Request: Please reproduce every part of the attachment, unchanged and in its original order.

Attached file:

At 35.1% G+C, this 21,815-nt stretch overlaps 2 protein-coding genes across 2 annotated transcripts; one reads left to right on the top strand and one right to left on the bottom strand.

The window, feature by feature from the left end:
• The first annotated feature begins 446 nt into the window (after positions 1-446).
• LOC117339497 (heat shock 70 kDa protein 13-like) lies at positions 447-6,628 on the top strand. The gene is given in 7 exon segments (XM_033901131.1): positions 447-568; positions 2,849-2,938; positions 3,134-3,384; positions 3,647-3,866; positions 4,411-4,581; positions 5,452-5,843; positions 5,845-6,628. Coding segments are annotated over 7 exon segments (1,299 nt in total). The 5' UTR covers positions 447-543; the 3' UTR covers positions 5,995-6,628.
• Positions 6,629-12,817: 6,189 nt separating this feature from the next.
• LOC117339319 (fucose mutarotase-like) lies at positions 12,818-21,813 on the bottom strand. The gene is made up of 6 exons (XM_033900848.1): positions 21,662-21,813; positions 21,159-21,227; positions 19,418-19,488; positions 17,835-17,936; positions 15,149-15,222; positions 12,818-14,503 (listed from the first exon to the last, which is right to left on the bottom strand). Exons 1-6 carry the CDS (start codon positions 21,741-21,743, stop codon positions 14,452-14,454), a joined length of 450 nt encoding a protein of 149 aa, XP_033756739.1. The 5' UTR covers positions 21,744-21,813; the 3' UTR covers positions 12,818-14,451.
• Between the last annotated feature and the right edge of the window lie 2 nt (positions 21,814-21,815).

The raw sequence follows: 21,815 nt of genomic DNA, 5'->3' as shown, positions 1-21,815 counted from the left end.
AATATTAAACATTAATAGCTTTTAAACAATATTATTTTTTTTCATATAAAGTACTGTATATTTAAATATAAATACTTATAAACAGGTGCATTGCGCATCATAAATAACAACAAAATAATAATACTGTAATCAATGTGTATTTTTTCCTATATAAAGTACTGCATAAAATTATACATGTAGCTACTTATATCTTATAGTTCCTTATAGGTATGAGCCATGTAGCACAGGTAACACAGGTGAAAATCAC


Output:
At 35.1% G+C, this 21,815-nt stretch overlaps 2 protein-coding genes across 2 annotated transcripts; one reads left to right on the top strand and one right to left on the bottom strand.

The window, feature by feature from the left end:
• The first annotated feature begins 446 nt into the window (after positions 1-446).
• LOC117339497 (heat shock 70 kDa protein 13-like) lies at positions 447-6,628 on the top strand. The gene is given in 7 exon segments (XM_033901131.1): positions 447-568; positions 2,849-2,938; positions 3,134-3,384; positions 3,647-3,866; positions 4,411-4,581; positions 5,452-5,843; positions 5,845-6,628. Coding segments are annotated over 7 exon segments (1,299 nt in total). The 5' UTR covers positions 447-543; the 3' UTR covers positions 5,995-6,628.
• Positions 6,629-12,817: 6,189 nt separating this feature from the next.
• LOC117339319 (fucose mutarotase-like) lies at positions 12,818-21,813 on the bottom strand. The gene is made up of 6 exons (XM_033900848.1): positions 21,662-21,813; positions 21,159-21,227; positions 19,418-19,488; positions 17,835-17,936; positions 15,149-15,222; positions 12,818-14,503 (listed from the first exon to the last, which is right to left on the bottom strand). Exons 1-6 carry the CDS (start codon positions 21,741-21,743, stop codon positions 14,452-14,454), a joined length of 450 nt encoding a protein of 149 aa, XP_033756739.1. The 5' UTR covers positions 21,744-21,813; the 3' UTR covers positions 12,818-14,451.
• Between the last annotated feature and the right edge of the window lie 2 nt (positions 21,814-21,815).

The raw sequence follows: 21,815 nt of genomic DNA, 5'->3' as shown, positions 1-21,815 counted from the left end.
AATATTAAACATTAATAGCTTTTAAACAATATTATTTTTTTTCATATAAAGTACTGTATATTTAAATATAAATACTTATAAACAGGTGCATTGCGCATCATAAATAACAACAAAATAATAATACTGTAATCAATGTGTATTTTTTCCTATATAAAGTACTGCATAAAATTATACATGTAGCTACTTATATCTTATAGTTCCTTATAGGTATGAGCCATGTAGCACAGGTAACACAGGTGAAAATCAC